Sine Rule

  • From: Dawn Briers
  • Date: 16 Feb 1999
  • Subject: Ambiguous case for the sine rule

I used the sine rule for working out angle B in a triangle with side a = 14 cm, angle A = 19°, side b = 25 cm and side c = 12.2 cm.
I made the answer to be B = 35.5° but my teacher marked it wrong. I do not understand why. All she wrote on my work was "think of the ambiguous case" but I don't understand what she means. I've checked over and over again and still don't see what I did wrong. Help!

Maths Help suggests:

Well, let us show you first why your answer is wrong.

Using the data you gave, and the answer you found, the diagram of the triangle would look something like:

If your answer for angle B is 35.5° (in red) then angle C would have to be 125.5° (in pink).
But is this construction possible? Obviously not! For example, you have the shortest side opposite the largest angle . . . !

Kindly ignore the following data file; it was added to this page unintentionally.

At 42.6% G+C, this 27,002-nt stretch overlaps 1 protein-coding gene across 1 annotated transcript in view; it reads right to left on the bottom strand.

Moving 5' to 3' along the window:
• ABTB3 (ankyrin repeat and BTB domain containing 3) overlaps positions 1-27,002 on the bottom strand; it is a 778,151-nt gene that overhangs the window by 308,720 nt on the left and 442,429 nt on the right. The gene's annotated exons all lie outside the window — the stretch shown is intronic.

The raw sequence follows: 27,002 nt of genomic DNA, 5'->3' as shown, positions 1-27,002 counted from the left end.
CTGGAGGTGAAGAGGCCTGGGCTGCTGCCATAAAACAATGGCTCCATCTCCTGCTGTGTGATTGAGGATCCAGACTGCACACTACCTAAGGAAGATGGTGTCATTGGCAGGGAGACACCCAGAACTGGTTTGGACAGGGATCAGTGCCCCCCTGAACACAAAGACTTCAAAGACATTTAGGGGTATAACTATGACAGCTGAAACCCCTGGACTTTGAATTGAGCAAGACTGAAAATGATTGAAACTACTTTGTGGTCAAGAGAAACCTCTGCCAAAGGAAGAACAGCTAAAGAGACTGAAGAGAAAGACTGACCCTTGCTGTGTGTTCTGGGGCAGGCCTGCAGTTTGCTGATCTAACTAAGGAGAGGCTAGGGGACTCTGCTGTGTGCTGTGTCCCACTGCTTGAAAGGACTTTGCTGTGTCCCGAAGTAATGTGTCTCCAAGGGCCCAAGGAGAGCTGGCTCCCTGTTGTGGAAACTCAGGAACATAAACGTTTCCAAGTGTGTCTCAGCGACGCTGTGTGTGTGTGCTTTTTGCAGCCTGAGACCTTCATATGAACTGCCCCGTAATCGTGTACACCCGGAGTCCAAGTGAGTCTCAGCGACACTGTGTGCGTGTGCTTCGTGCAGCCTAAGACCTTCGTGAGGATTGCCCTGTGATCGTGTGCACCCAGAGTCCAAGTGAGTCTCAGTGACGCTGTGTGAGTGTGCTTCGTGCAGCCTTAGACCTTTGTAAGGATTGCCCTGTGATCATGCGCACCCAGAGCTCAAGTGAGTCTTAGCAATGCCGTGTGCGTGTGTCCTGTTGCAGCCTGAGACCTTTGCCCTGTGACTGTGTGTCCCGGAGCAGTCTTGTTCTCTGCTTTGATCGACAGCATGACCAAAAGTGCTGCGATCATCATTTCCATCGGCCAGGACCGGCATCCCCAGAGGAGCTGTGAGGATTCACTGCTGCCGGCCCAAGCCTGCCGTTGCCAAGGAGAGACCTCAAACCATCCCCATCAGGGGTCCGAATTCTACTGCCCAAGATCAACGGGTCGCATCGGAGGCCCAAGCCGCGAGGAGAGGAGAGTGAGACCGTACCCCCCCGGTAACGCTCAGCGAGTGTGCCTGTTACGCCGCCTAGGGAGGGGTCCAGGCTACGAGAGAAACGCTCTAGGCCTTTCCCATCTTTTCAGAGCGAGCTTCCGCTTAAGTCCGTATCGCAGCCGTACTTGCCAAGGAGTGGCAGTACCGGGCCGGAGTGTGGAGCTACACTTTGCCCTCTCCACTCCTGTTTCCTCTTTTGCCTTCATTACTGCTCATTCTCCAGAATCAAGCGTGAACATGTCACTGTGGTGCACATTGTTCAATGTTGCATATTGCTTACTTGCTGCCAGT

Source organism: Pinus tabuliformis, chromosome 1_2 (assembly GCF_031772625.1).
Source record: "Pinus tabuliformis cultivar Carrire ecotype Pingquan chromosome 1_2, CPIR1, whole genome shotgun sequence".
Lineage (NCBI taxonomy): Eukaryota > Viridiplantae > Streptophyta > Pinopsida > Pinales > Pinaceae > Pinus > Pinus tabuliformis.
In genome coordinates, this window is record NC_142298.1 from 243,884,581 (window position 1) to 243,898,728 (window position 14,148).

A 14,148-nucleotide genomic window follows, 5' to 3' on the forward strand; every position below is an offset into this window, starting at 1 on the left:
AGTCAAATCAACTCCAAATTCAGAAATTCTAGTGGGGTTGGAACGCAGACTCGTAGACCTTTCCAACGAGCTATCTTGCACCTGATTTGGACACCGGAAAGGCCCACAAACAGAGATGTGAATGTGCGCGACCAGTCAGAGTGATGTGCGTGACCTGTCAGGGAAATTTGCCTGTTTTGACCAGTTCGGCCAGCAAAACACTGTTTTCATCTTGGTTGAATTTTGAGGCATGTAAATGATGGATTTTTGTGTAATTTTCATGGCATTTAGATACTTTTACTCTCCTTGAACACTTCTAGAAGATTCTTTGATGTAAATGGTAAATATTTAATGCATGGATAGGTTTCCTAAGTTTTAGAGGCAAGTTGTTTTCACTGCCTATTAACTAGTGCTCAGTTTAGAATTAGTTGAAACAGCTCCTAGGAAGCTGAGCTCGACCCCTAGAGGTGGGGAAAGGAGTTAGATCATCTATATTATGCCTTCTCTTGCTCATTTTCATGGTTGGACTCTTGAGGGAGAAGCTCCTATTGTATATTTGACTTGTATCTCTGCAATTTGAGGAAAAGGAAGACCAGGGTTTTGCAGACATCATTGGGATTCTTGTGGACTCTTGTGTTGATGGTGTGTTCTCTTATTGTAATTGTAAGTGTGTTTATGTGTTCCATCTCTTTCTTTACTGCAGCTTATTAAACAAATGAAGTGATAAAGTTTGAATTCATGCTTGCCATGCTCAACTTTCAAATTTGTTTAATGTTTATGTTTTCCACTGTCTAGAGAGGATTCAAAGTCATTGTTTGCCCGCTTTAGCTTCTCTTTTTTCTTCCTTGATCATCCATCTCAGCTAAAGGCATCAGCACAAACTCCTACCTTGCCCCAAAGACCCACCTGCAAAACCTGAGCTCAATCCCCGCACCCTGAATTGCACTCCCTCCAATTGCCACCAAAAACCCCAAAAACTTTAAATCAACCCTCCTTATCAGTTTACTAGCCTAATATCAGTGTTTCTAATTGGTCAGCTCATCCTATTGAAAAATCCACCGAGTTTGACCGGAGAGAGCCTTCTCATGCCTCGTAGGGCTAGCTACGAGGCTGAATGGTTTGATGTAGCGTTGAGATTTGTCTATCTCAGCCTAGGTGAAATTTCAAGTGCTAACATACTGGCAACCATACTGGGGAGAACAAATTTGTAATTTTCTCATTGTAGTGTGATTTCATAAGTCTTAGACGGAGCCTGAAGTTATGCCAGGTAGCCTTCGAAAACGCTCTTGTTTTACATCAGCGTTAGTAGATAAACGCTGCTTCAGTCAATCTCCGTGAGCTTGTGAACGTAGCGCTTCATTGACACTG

Look back at your calculations.
When you applied the Sine Rule you probably had something like:

and from this you deduced that B = 35.5 degrees.

But don't forget that simple trig equations have two possible solutions in the interval 0 to 360 degrees. In this particular question it is the other solution that you need.

So the correct answer is that angle B = 144.5 degrees.

The fact that when you use the Sine Rule to find a missing angle there will be two possible answers is known as the ambiguous case. A diagram should be used (as we did above) to check which option is sensible.

The ambiguous case can be illustrated in the sketch below, which shows that there are two possible scenarios if you know angle A, side a and side b:

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